The restorative imperative: challenges, objectives and approaches to restoring naturalness in forests
Document Type: Journal Article
Author(s): P. J. Burton; S. E. Macdonald
Publication Year: 2011

Cataloging Information

  • afforestation
  • Canada
  • disturbance
  • disturbance regime
  • ecological restoration
  • ecosystem dynamics
  • fire management
  • forest management
  • forest rehabilitation
  • forestation
  • native species
  • native species (plants)
  • nutrient cycling
  • reclamation
  • succession
Record Maintained By:
Record Last Modified: June 1, 2018
FRAMES Record Number: 50493
Tall Timbers Record Number: 27106
TTRS Location Status: Not in file
TTRS Call Number: Not in File
TTRS Abstract Status: Okay, Fair use, Reproduced by permission

This bibliographic record was either created or modified by the Tall Timbers Research Station and Land Conservancy and is provided without charge to promote research and education in Fire Ecology. The E.V. Komarek Fire Ecology Database is the intellectual property of the Tall Timbers Research Station and Land Conservancy.


Many of the world's forests are not primeval; forest restoration aims to reverse alterations caused by human use. Forest restoration (including reforestation and forest rehabilitation) is widely researched and practiced around the globe. A review of recent literature reveals some common themes concerning forest restoration motivations and methods. In some parts of the world, forest restoration aims mainly to re-establish trees required for timber or fuelwood; such work emphasizes the propagation, establishment and growth of trees, and equates with the traditional discipline of silviculture. Elsewhere, a recent focus on biocentric values adopts the goal of supporting full complements of indigenous trees and other species. Such ecosystem-based restoration approaches consider natural templates and a wide array of attributes and processes, but there remains an emphasis on trees and plant species composition. Efforts to restore natural processes such as nutrient cycling, succession, and natural disturbances seem limited, except for the use of fire, which has seen widespread adoption in some regions. The inherent challenges in restoring ''naturalness'' include high temporal and spatial heterogeneity in forest conditions and natural disturbances, the long history of human influence on forests in many regions of the world, and uncertainty about future climate and disturbance regimes. Although fixed templates may be inappropriate, we still have a reasonably clear idea of the incremental steps required to make forests more natural. Because most locations can support many alternative configurations of natural vegetation, the restoration of forest naturalness necessarily involves the setting of priorities and strategic directions in the context of human values and objectives, as informed by our best understanding of ecosystem structure and function now and in the future.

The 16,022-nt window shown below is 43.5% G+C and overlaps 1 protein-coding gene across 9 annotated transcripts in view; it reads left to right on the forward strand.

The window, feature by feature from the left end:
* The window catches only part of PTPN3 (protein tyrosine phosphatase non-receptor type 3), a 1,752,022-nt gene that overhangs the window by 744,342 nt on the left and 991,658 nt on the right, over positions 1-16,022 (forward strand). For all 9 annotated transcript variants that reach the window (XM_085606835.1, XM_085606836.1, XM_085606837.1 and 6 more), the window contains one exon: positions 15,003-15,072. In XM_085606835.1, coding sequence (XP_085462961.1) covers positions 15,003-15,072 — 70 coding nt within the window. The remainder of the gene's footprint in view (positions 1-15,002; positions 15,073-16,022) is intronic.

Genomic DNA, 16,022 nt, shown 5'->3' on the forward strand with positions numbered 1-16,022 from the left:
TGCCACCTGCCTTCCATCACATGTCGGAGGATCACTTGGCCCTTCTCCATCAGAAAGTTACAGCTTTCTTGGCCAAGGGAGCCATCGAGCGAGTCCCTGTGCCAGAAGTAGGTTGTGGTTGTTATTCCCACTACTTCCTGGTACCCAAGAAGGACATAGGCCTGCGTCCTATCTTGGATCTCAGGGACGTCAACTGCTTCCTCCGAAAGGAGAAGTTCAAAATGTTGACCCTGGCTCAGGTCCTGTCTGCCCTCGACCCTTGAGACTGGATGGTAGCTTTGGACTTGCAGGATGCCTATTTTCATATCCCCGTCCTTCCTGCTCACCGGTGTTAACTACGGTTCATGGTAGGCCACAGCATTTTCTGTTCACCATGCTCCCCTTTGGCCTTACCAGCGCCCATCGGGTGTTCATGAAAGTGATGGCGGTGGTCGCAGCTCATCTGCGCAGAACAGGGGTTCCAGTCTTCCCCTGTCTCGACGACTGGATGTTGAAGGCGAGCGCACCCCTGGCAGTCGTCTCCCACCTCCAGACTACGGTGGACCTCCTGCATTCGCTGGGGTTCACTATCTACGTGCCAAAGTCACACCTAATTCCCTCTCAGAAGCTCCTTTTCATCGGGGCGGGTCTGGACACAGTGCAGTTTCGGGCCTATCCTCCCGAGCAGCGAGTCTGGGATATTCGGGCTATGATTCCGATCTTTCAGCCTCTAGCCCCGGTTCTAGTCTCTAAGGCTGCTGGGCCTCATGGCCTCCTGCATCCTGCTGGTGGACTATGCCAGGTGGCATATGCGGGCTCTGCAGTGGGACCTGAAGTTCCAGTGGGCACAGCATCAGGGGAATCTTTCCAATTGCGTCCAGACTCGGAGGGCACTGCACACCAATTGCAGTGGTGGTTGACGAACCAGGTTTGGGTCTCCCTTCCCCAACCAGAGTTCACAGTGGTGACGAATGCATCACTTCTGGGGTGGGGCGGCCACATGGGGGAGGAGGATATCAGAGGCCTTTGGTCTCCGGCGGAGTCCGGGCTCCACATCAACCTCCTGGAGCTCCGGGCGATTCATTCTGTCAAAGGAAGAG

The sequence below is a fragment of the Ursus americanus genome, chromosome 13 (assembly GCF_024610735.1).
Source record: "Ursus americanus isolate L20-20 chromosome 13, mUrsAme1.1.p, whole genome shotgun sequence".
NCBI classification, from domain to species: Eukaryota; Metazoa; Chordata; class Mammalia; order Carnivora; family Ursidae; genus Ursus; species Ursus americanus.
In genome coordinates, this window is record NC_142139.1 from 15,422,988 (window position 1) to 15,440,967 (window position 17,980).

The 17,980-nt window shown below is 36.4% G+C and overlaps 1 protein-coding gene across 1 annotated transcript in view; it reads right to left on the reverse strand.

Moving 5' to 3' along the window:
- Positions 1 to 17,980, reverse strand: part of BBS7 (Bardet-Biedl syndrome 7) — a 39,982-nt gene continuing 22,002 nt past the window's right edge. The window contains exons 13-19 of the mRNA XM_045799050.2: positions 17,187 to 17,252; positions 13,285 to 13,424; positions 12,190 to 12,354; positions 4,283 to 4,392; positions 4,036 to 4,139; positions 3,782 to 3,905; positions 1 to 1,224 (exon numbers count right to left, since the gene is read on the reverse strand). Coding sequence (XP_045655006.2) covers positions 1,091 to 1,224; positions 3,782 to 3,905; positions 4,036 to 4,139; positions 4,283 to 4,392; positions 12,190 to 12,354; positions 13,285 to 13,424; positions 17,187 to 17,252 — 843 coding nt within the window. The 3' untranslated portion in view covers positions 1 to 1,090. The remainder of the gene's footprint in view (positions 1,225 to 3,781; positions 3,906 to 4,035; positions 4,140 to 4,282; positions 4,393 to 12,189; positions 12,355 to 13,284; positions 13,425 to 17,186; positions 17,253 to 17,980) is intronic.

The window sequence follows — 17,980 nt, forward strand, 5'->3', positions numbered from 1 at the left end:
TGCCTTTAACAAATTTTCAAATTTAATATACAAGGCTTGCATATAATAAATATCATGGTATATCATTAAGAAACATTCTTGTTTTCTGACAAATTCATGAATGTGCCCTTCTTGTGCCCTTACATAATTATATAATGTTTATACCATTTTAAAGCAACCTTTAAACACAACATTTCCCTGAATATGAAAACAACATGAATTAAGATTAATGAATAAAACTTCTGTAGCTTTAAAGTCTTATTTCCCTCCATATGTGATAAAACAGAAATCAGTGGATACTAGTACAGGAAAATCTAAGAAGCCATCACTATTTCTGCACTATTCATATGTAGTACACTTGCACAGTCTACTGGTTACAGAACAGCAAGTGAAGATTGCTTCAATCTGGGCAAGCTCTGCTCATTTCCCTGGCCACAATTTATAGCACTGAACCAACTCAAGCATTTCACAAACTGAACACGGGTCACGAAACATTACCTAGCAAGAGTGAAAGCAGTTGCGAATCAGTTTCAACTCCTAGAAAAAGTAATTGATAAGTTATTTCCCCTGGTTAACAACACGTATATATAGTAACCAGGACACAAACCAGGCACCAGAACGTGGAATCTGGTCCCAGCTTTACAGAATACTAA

Online Link(s):
Burton, P. J., and S. E. Macdonald. 2011. The restorative imperative: challenges, objectives and approaches to restoring naturalness in forests. Silva Fennica, v. 45, no. 5, p. 843-863.